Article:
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How the Public Sector Can Win Back Millennials (Contributed)

Government agencies are beginning to embrace tactics and are adopting modern workforce technologies that are changing the way they manage employees.

The organization of the future is one with a digital mindset, with the private sector taking the lead in implementing new tools to attract and retain talent. Government agencies are beginning to embrace similar tactics and are adopting modern workforce technologies that are changing the way they manage employees, from recruitment through retirement. 

Younger generations including sought-after millennials expect to be able to search and apply for jobs from any device, anytime, with minimal time and effort. They will likely be put off by a cumbersome and outdated application process that is indicative of what their work experience will be like.  
Talent is the lifeblood of any organization, and with the nation at near full employment every organization must compete and differentiate its value to prospective employees. Here are some ways agencies can put technology to work to find, attract and retain a talented workforce: 
  • Play to your strengths – Surveys show younger generations are attracted to the idea of meaningful work and making a difference. To appeal to these candidates, government agencies need to communicate the rewarding and service-oriented aspects of a career in the public sector. It’s important to share stories of the difference your agency makes no matter what its mission. Creative marketing tactics could include improving an agency’s social media presence and modern, engaging websites, using “meaningful work” messaging in all recruiting and application processes. 
  • Implement human capital management (HCM) solutions and mobile compatibility – Government agencies can adopt modern HCM technologies to expedite recruitment and hiring processes. Algorithmic insights help users make better decisions throughout the application, from highlighting best-fit candidates to hiring managers, suggesting other possible career opportunities for candidates and predicting candidate offer acceptance to recruiters. It’s also important to make communications user-friendly and compatible with a mobile interface. Although it was previously thought that mobile applications would alienate a lower-income population, the inverse is actually true. Smartphones are often the only piece of technology lower-income groups possess, so implementing a mobile strategy is important to reach all demographics. 
  • Centralize workforce information – Updating and maintaining employee data in a central location allows for real-time assessment and data insight that could help re-deploy an agency’s workforce while also giving employees new growth opportunities. Employees often have skills that they may not be using in their current role. Storing this information in a database can help agencies identify who to consider for new projects. When the data is aggregated and analyzed, it can also reveal where more training might be necessary agencywide. Finally, aggregating employee data also helps plan for the future by maintaining inventory of all internal talent available to replace retiring employees.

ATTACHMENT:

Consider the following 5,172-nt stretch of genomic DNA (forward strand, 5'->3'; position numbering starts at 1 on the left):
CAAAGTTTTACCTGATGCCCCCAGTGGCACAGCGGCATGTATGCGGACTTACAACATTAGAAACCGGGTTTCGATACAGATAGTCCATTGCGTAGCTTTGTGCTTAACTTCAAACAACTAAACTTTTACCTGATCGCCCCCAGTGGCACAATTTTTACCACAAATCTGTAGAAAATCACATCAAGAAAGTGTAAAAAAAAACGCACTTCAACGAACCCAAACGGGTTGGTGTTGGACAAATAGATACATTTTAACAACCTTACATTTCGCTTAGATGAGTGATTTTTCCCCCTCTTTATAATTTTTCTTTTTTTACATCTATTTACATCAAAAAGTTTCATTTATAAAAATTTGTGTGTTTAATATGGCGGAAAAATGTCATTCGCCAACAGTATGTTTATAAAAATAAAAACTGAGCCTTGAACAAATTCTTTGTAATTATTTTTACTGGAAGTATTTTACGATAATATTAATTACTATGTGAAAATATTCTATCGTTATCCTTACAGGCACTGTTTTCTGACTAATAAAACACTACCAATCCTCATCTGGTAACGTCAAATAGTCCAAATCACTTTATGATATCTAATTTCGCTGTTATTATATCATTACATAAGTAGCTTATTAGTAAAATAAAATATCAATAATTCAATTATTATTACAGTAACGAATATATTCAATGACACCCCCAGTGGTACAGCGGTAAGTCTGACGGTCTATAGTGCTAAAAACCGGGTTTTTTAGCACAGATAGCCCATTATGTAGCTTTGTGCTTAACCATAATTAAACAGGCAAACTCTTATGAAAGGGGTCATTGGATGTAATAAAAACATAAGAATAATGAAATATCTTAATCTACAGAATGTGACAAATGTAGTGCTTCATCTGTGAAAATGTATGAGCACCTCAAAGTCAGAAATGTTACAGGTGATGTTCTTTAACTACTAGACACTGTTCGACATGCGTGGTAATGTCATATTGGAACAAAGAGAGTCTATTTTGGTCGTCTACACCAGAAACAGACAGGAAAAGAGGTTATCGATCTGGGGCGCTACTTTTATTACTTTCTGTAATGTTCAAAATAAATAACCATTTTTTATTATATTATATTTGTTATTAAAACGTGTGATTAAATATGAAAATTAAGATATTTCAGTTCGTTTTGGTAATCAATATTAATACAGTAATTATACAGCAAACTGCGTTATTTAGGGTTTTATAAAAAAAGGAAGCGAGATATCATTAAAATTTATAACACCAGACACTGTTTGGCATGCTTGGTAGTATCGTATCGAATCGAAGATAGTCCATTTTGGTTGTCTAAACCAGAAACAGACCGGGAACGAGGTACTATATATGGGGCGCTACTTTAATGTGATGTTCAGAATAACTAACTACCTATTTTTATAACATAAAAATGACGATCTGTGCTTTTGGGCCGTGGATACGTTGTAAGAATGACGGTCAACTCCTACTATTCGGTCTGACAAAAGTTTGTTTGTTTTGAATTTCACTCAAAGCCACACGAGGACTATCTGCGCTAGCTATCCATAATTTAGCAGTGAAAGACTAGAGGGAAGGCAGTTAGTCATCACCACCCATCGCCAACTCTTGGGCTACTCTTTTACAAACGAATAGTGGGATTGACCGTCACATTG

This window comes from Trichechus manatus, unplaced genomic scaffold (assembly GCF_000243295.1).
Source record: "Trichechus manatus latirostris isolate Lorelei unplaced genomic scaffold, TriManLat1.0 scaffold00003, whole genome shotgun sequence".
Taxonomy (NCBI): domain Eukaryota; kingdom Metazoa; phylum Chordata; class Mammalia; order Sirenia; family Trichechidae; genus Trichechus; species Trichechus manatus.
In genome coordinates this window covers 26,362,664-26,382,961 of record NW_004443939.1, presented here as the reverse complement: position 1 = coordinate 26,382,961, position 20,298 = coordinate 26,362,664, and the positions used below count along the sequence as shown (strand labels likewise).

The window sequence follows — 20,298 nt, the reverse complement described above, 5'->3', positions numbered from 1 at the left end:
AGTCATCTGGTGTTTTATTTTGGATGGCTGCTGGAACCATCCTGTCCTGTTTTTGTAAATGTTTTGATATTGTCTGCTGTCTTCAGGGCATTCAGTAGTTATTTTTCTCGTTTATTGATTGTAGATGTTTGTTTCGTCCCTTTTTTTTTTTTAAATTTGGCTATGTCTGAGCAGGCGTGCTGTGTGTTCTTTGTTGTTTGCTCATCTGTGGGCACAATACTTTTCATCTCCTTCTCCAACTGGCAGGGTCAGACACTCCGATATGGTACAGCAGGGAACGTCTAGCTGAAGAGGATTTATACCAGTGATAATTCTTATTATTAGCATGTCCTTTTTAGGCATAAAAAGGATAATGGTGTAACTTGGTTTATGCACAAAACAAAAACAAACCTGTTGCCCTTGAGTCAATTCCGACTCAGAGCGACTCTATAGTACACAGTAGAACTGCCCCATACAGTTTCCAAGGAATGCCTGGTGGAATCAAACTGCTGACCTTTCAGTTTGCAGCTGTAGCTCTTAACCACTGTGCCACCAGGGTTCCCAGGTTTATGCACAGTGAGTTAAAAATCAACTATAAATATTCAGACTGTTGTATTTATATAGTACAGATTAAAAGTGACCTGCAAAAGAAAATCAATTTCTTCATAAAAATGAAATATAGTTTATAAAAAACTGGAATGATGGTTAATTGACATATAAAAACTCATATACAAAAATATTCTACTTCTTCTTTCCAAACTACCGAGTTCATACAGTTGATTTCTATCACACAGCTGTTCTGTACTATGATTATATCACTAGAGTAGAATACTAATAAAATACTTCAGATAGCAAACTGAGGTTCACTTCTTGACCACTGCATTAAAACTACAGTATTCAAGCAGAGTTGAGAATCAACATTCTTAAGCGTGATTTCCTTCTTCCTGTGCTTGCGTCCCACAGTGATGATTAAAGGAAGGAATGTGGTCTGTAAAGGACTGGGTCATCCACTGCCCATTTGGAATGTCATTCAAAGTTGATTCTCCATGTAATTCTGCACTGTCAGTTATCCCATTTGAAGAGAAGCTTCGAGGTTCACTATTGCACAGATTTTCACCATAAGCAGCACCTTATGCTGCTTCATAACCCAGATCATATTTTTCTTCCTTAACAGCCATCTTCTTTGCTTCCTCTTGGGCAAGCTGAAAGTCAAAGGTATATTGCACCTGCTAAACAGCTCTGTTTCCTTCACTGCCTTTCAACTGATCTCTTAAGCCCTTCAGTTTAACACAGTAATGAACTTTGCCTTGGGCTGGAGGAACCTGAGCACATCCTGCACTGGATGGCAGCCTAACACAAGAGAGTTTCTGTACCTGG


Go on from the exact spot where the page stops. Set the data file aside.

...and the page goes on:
• Make the experience user-friendly – Government agencies have been using artificial intelligence (AI) to create more citizen-centric experiences. For example, the U.S. Census Bureau is considering using an AI-powered call center that uses virtual digital assistants (“chatbots”) to answer questions about the 2020 census, and the White House Office of Science and Technology Policy has been finding more ways to incorporate AI into law enforcement. These technologies could also make the hiring process more candidate-centric, with chatbots putting a more user-friendly face on applying for a government job.
Our society is facing an aging workforce that is retiring at the rate of 10,000 employees per day. The problem is even more acute for government agencies, where on average workforces are five to 10 years older than in the private sector. In order to replace this retiring workforce, agencies will need to work harder and more creatively — including using new digital technologies — to attract and retain talent. The good news is that these technologies are available today.
Celeste O'Dea is senior manager of public sector application strategy and business development for Oracle and is responsible for helping public-sector agencies identify, operationalize and implement integrated application strategies for their organizations. She holds an MBA from University of Phoenix, a BA in mathematics education from Syracuse University, and holds a Project Management Professional certification.